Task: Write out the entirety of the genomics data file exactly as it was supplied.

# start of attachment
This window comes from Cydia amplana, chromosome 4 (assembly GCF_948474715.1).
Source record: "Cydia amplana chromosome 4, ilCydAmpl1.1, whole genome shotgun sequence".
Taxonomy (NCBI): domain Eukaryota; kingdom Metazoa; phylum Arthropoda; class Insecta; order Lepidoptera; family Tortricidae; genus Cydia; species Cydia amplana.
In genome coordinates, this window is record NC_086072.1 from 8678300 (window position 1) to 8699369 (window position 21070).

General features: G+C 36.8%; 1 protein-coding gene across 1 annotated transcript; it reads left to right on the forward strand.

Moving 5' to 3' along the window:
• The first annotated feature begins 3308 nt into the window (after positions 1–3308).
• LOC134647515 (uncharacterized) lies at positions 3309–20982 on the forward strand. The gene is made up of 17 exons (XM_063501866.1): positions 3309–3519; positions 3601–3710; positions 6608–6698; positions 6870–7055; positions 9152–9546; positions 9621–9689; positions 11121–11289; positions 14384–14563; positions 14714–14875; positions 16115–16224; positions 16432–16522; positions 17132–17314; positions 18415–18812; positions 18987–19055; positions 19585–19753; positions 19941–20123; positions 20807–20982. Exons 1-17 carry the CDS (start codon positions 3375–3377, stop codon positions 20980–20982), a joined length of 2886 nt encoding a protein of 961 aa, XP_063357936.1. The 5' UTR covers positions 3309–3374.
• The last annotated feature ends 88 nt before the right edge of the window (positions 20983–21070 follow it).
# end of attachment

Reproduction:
This window comes from Cydia amplana, chromosome 4 (assembly GCF_948474715.1).
Source record: "Cydia amplana chromosome 4, ilCydAmpl1.1, whole genome shotgun sequence".
Taxonomy (NCBI): domain Eukaryota; kingdom Metazoa; phylum Arthropoda; class Insecta; order Lepidoptera; family Tortricidae; genus Cydia; species Cydia amplana.
In genome coordinates, this window is record NC_086072.1 from 8678300 (window position 1) to 8699369 (window position 21070).

General features: G+C 36.8%; 1 protein-coding gene across 1 annotated transcript; it reads left to right on the forward strand.

Moving 5' to 3' along the window:
• The first annotated feature begins 3308 nt into the window (after positions 1–3308).
• LOC134647515 (uncharacterized) lies at positions 3309–20982 on the forward strand. The gene is made up of 17 exons (XM_063501866.1): positions 3309–3519; positions 3601–3710; positions 6608–6698; positions 6870–7055; positions 9152–9546; positions 9621–9689; positions 11121–11289; positions 14384–14563; positions 14714–14875; positions 16115–16224; positions 16432–16522; positions 17132–17314; positions 18415–18812; positions 18987–19055; positions 19585–19753; positions 19941–20123; positions 20807–20982. Exons 1-17 carry the CDS (start codon positions 3375–3377, stop codon positions 20980–20982), a joined length of 2886 nt encoding a protein of 961 aa, XP_063357936.1. The 5' UTR covers positions 3309–3374.
• The last annotated feature ends 88 nt before the right edge of the window (positions 20983–21070 follow it).